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Depending on which country you’re reading this from you may have a different view on what it’s like to live and work as an LGBT person. Business resource company, Expert Market has put together an analysis of the best (and worst) countries to live and work for those thinking of moving abroad.
Following a call from The European Court of Justice (ECJ) for same-sex spouses to receive residential rights in all European countries, Expert Market’s study is the first to identify the countries promising the best setups for lesbian, gay, bisexual, transgender and queer or questioning individuals who want to work abroad. The study investigates lifestyle and employment factors as well as LGBT legislation in 26 different European countries by cross-referencing data for employment rights on sexual orientation and gender identity, laws against hate crime as well as the average income, minimum annual leave, statutory unemployment rate, the average cost of renting a one bedroom apartment (both within and outside the city centre) and safety score. Individual rankings from these factors have been combined to give an overall ranking of the best places for young LGBT professionals to move to for fair treatment and a satisfying work-life balance.
Malta is the best place to live and work in Europe for LGBT people
With a burgeoning nightlife scene and the best ‘rainbow score’ in the study, Malta ranks in 1st place as the best place to move to for young LGBT millennials who want to work abroad. Malta boasts the second lowest unemployment rate in Europe at 3.5% and has one of the fastest growing tech scenes in central Europe – these combined with the highest volume of national laws protecting sexual orientation and gender expression of any country in Europe makes it the ideal destination for young LGBT professionals to move to. With minimum paid annual leave and public holidays at 38 days (the highest in the study and 10 days more than Brits are entitled to) and a pint of beer priced at an affordable £1.59, young professionals can look forward to generous down-time to enjoy the island’s sunny beaches, award-winning diving or historic towns.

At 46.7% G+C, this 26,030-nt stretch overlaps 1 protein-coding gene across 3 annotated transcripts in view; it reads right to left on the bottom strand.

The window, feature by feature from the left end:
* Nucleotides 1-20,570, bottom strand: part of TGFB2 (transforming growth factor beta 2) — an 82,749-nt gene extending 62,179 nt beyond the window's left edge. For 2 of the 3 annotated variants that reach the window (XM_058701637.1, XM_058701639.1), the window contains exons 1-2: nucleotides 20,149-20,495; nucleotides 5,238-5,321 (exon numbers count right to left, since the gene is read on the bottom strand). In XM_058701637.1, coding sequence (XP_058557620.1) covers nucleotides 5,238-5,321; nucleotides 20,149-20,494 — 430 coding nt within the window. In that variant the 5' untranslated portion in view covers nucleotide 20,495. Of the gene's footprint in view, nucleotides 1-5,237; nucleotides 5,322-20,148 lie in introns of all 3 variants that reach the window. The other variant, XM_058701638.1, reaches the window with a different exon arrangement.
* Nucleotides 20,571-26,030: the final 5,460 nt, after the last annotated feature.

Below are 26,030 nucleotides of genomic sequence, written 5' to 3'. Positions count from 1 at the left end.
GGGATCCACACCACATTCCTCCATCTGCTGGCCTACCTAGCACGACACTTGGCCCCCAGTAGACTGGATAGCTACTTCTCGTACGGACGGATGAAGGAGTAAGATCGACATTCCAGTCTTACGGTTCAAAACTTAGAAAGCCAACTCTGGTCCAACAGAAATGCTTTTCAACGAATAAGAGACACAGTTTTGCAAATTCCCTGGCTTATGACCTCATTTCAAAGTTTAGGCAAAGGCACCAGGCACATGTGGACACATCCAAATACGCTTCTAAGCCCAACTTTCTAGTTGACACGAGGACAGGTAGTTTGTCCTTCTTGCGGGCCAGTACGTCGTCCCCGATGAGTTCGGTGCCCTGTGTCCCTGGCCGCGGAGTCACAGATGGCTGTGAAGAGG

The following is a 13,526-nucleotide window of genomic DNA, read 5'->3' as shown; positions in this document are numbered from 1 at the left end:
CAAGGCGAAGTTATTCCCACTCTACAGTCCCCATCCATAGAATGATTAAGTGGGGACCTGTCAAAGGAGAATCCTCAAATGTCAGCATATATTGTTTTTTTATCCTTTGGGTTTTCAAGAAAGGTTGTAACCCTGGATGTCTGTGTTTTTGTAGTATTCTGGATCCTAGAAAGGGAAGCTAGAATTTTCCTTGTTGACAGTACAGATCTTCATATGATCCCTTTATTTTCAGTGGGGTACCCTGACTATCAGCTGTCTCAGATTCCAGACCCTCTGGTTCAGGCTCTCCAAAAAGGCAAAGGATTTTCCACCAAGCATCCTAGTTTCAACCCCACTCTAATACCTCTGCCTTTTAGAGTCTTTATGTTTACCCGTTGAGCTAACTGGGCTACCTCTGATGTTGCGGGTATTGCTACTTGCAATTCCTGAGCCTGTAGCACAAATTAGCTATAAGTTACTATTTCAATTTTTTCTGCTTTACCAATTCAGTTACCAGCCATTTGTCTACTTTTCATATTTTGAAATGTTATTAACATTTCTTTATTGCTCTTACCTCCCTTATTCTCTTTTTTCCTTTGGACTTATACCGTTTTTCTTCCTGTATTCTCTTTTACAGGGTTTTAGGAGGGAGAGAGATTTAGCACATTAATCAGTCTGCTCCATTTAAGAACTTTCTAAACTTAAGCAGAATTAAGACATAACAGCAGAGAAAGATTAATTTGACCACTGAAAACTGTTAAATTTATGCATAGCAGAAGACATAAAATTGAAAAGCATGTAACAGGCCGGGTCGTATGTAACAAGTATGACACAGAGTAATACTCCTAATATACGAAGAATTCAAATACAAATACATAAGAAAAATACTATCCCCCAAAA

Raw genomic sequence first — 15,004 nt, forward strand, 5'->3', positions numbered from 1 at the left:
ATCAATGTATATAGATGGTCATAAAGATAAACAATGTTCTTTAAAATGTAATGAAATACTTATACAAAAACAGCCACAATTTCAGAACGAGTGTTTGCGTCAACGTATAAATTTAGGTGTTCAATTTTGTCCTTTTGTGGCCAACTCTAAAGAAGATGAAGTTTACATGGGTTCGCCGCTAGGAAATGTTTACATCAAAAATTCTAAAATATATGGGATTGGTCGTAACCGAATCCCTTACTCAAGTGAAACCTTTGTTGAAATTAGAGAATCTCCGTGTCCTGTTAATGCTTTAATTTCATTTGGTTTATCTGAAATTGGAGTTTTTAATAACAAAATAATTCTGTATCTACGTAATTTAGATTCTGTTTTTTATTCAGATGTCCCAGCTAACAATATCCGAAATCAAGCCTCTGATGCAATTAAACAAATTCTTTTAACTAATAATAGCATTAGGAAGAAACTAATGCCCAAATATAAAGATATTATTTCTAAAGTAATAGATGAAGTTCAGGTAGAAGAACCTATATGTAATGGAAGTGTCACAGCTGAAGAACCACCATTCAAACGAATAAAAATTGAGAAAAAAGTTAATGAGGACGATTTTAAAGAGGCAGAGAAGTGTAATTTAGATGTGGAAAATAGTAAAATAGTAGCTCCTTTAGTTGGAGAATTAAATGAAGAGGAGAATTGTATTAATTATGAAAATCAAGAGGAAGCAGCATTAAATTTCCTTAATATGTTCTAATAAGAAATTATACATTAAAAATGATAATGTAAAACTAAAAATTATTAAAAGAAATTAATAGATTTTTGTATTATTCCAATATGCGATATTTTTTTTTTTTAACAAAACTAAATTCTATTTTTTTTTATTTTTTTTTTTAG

Included within the Top 10
Denmark, Austria and Spain ranked among the top five countries to move to for LGBT millennials.
The UK makes it into the Top 10 (9th place overall) for places for young LGBTQ professionals. This is because of its positive ‘rainbow score’ meaning it performed better than some of Europe’s renowned liberal heroes such as the Netherlands and Sweden (who ranked in 12th and 13th place, respectively). Unlike its Scandinavian contemporaries, local governments in the UK have introduced more legislation against hate crime. Although the UK has some national laws in place to criminalise hate speech targeted at an individual’s sexual orientation, legislation and policies for hate crime for gender identity and expression are still only enforced at a regional level. The UK however has expensive living costs with one bedroom apartment rents.
Latvia is the worst place to live and work for LGBT people
Baltic state Latvia has plenty of room for improvement when it comes to being LGBT. Latvia rankis in last place due to only having minimal legislation in place to protect individuals from discrimination based on sexual orientation in the workplace. Latvia has no policies or laws in place against hate crime or hate speech for sexual orientation or gender expression. Moreover the country also only offers 15 days of minimum annual leave making it both an unsafe and poor choice for work-life balance for young LGBT professionals.
Hannah Whitfield, who headed up this research for Expert Market, says took a huge number of measures into account while conducting this research, from the price of a cappuccino to equal employment rights, with LGBT-focused issues given a greater weighting. As such, Expert Market are confident this study provides an accurate, holistic picture of the best countries to live and work in within Europe for LGBT people.
To read the original article by Expert Market, visit expertmarket.co.uk.